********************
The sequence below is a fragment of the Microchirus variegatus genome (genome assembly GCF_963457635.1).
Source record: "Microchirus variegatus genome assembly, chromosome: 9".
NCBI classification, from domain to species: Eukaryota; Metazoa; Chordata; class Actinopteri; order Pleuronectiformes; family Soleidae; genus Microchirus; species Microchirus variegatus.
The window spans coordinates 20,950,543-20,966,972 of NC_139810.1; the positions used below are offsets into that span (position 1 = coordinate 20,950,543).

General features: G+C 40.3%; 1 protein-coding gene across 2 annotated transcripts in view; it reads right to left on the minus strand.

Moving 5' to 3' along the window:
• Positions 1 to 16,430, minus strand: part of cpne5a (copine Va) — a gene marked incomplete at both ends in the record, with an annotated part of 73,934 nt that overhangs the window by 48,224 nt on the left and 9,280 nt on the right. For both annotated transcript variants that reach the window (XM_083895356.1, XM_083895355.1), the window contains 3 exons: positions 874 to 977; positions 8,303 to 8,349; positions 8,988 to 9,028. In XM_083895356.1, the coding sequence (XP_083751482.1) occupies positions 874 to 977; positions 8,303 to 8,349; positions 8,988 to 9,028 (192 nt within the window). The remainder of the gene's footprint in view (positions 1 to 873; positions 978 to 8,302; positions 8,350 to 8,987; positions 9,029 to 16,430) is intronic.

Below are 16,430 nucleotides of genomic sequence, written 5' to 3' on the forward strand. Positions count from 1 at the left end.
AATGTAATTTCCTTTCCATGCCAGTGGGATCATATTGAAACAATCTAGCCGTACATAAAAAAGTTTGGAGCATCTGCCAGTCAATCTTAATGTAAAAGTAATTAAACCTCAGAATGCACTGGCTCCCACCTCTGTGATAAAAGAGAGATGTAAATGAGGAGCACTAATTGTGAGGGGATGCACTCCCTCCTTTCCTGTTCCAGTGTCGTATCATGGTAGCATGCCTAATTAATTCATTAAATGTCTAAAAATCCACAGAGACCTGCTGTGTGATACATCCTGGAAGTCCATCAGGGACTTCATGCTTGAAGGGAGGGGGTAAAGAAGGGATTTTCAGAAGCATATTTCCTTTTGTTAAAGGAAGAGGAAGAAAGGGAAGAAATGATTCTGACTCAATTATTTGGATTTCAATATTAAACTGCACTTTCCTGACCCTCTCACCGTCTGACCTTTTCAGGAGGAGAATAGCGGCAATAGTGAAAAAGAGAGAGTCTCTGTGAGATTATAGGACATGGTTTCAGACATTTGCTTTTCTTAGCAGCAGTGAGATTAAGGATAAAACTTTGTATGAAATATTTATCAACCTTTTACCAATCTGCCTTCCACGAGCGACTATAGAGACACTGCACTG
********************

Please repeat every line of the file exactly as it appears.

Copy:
The sequence below is a fragment of the Microchirus variegatus genome (genome assembly GCF_963457635.1).
Source record: "Microchirus variegatus genome assembly, chromosome: 9".
NCBI classification, from domain to species: Eukaryota; Metazoa; Chordata; class Actinopteri; order Pleuronectiformes; family Soleidae; genus Microchirus; species Microchirus variegatus.
The window spans coordinates 20,950,543-20,966,972 of NC_139810.1; the positions used below are offsets into that span (position 1 = coordinate 20,950,543).

General features: G+C 40.3%; 1 protein-coding gene across 2 annotated transcripts in view; it reads right to left on the minus strand.

Moving 5' to 3' along the window:
• Positions 1 to 16,430, minus strand: part of cpne5a (copine Va) — a gene marked incomplete at both ends in the record, with an annotated part of 73,934 nt that overhangs the window by 48,224 nt on the left and 9,280 nt on the right. For both annotated transcript variants that reach the window (XM_083895356.1, XM_083895355.1), the window contains 3 exons: positions 874 to 977; positions 8,303 to 8,349; positions 8,988 to 9,028. In XM_083895356.1, the coding sequence (XP_083751482.1) occupies positions 874 to 977; positions 8,303 to 8,349; positions 8,988 to 9,028 (192 nt within the window). The remainder of the gene's footprint in view (positions 1 to 873; positions 978 to 8,302; positions 8,350 to 8,987; positions 9,029 to 16,430) is intronic.

Below are 16,430 nucleotides of genomic sequence, written 5' to 3' on the forward strand. Positions count from 1 at the left end.
AATGTAATTTCCTTTCCATGCCAGTGGGATCATATTGAAACAATCTAGCCGTACATAAAAAAGTTTGGAGCATCTGCCAGTCAATCTTAATGTAAAAGTAATTAAACCTCAGAATGCACTGGCTCCCACCTCTGTGATAAAAGAGAGATGTAAATGAGGAGCACTAATTGTGAGGGGATGCACTCCCTCCTTTCCTGTTCCAGTGTCGTATCATGGTAGCATGCCTAATTAATTCATTAAATGTCTAAAAATCCACAGAGACCTGCTGTGTGATACATCCTGGAAGTCCATCAGGGACTTCATGCTTGAAGGGAGGGGGTAAAGAAGGGATTTTCAGAAGCATATTTCCTTTTGTTAAAGGAAGAGGAAGAAAGGGAAGAAATGATTCTGACTCAATTATTTGGATTTCAATATTAAACTGCACTTTCCTGACCCTCTCACCGTCTGACCTTTTCAGGAGGAGAATAGCGGCAATAGTGAAAAAGAGAGAGTCTCTGTGAGATTATAGGACATGGTTTCAGACATTTGCTTTTCTTAGCAGCAGTGAGATTAAGGATAAAACTTTGTATGAAATATTTATCAACCTTTTACCAATCTGCCTTCCACGAGCGACTATAGAGACACTGCACTG